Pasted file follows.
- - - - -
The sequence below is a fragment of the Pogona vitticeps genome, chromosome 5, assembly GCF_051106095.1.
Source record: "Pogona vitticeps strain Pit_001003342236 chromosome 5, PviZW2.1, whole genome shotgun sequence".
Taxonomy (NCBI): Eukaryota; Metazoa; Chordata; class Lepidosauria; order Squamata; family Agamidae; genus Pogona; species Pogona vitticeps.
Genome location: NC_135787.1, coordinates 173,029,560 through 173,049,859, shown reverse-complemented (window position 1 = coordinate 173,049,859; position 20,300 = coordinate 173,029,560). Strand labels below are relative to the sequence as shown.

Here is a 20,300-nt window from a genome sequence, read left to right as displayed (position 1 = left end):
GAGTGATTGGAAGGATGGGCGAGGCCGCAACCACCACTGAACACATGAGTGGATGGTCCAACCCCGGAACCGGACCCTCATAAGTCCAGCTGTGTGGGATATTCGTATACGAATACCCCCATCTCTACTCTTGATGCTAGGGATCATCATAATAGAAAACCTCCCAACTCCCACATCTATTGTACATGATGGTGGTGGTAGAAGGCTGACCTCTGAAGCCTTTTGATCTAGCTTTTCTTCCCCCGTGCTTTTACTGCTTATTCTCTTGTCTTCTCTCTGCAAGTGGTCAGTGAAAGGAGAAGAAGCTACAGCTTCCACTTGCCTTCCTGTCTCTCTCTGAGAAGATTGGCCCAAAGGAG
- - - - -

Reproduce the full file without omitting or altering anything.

The sequence below is a fragment of the Pogona vitticeps genome, chromosome 5, assembly GCF_051106095.1.
Source record: "Pogona vitticeps strain Pit_001003342236 chromosome 5, PviZW2.1, whole genome shotgun sequence".
Taxonomy (NCBI): Eukaryota; Metazoa; Chordata; class Lepidosauria; order Squamata; family Agamidae; genus Pogona; species Pogona vitticeps.
Genome location: NC_135787.1, coordinates 173,029,560 through 173,049,859, shown reverse-complemented (window position 1 = coordinate 173,049,859; position 20,300 = coordinate 173,029,560). Strand labels below are relative to the sequence as shown.

Here is a 20,300-nt window from a genome sequence, read left to right as displayed (position 1 = left end):
GAGTGATTGGAAGGATGGGCGAGGCCGCAACCACCACTGAACACATGAGTGGATGGTCCAACCCCGGAACCGGACCCTCATAAGTCCAGCTGTGTGGGATATTCGTATACGAATACCCCCATCTCTACTCTTGATGCTAGGGATCATCATAATAGAAAACCTCCCAACTCCCACATCTATTGTACATGATGGTGGTGGTAGAAGGCTGACCTCTGAAGCCTTTTGATCTAGCTTTTCTTCCCCCGTGCTTTTACTGCTTATTCTCTTGTCTTCTCTCTGCAAGTGGTCAGTGAAAGGAGAAGAAGCTACAGCTTCCACTTGCCTTCCTGTCTCTCTCTGAGAAGATTGGCCCAAAGGAG